The Doorbuster Dilemma
Some of the best advertised prices in Black Friday ads are for so-called doorbusters—items the vendor typically labels “quantities limited,” meaning they might run out before you get into the store. But even if you’re able to snag the product, a sales person might try to convince you that you’d really rather spend more for a better product (see “Cheap Cheap Stuff,” above), on which the store will make more money. “They’ll actually denigrate the cheaper TV,” Consumer Reports’ Willcox says.
Again, advance research is the best defense—if you’re getting up at 2 o’clock in the morning to get a specific doorbuster, it behooves you to make sure you really know and want the product. Don’t fall into the old bait-and-switch trap—or the related pitfall of impulse buys that you haven’t researched. Make a list and stick with it. And make sure your deal is really a deal. Some of the deals we’ve seen don’t represent as a deep a discount as we’ve seen in the past. Sure, a $1200 55-inch HDTV is a good price, but is the 42-inch HDTV from a lesser brand an even better deal?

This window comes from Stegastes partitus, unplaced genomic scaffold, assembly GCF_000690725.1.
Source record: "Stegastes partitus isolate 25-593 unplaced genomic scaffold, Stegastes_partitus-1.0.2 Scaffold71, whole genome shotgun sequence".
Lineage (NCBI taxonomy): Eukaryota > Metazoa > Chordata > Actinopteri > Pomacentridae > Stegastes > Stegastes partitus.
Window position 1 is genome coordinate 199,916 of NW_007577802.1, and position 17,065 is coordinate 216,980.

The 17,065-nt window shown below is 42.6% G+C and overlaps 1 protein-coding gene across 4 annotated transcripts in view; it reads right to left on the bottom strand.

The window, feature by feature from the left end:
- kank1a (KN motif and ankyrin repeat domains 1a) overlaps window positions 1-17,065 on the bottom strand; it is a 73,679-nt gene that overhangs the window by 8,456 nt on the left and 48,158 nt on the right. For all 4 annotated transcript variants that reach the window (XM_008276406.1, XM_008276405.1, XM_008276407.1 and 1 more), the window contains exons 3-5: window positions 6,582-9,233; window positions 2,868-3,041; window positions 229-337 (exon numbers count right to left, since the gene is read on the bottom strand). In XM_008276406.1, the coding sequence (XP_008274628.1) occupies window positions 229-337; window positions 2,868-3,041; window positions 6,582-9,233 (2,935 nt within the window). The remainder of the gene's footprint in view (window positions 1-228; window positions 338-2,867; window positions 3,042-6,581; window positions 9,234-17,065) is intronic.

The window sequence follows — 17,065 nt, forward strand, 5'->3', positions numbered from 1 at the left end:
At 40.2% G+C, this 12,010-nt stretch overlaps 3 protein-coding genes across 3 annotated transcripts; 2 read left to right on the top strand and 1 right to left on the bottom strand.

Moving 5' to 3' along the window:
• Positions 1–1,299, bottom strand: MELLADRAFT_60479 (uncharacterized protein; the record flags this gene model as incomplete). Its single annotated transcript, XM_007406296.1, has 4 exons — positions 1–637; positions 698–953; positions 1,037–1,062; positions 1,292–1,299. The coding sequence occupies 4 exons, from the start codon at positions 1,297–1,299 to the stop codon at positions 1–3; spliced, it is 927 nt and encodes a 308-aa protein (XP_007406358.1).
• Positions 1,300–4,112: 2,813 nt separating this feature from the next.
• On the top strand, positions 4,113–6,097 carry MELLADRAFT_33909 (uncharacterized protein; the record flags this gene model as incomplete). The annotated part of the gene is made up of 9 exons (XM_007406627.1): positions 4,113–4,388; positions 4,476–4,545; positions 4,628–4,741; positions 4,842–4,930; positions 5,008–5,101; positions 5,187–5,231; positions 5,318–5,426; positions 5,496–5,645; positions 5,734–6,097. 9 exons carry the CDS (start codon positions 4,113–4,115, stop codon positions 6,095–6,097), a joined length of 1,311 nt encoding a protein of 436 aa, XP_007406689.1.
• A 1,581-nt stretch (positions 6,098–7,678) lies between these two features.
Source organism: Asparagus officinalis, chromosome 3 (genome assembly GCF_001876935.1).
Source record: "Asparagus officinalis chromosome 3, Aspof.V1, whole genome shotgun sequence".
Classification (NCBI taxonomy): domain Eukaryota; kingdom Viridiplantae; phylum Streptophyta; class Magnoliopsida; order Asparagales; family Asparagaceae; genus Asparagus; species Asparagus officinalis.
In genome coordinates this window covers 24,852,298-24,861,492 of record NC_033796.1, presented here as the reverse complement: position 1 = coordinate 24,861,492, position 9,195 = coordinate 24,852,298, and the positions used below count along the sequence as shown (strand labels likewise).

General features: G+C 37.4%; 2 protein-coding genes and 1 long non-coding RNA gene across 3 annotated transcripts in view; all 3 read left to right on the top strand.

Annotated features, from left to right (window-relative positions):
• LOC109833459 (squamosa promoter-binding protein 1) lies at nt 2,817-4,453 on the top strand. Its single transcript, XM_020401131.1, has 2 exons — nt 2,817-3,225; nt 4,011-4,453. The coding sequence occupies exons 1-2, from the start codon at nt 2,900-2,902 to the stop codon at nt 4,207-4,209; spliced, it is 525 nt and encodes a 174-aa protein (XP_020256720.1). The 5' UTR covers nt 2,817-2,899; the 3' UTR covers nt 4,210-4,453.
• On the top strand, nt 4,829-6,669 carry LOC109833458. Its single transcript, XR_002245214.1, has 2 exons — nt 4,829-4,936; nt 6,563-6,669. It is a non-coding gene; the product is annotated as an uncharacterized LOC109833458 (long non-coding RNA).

Buy Now or Later?
You’ll definitely find deals on Black Friday. But that doesn’t mean you won’t find them later, too, in the run-up to Christmas—so don’t panic if you oversleep and can’t be part of the first wave of shoppers in Costco, Target, Wal-Mart, or any other Black Friday mecca.
“Prices may go up after Black Friday but they rarely return to where they were before,” says Consumer Reports’ Willcox. And some product categories may well get cheaper in the not too distant future. DealNews’ De Grandpre and iSuppli HDTV analyst Riddhi Patel both suggest that some TV shoppers might do better to hold off.
“It’s not necessarily a good day to buy high-end HDTVs,” De Grandpre says, adding that while low-end sets will likely be as cheap as they’ll ever be on Black Friday, prices for better sets might come down closer to Christmas or right afterwards. Patel says that larger-size sets, particularly, might go on sale closer to the Super Bowl. TV analysts at DisplaySearch echo this perspective. (See “HDTVs for the Holidays: No Bad Time to Buy” for more.)
Store Policy Changes
Finally, Black Friday shoppers should also be on guard for changes in general store policies, such as suspended price-match guarantees or tighter return policies. For example, you might not have the same window of time for returning an item, and a pledge to match a lower advertised price might not be honored within the same time frame.
Willcox says it’s not uncommon for stores to do this for doorbuster items especially, so ask the sales staff. Again, you don’t want a gift recipient to be stuck with something neither you nor they can return.
Original story - www.pcworld.com/article/182985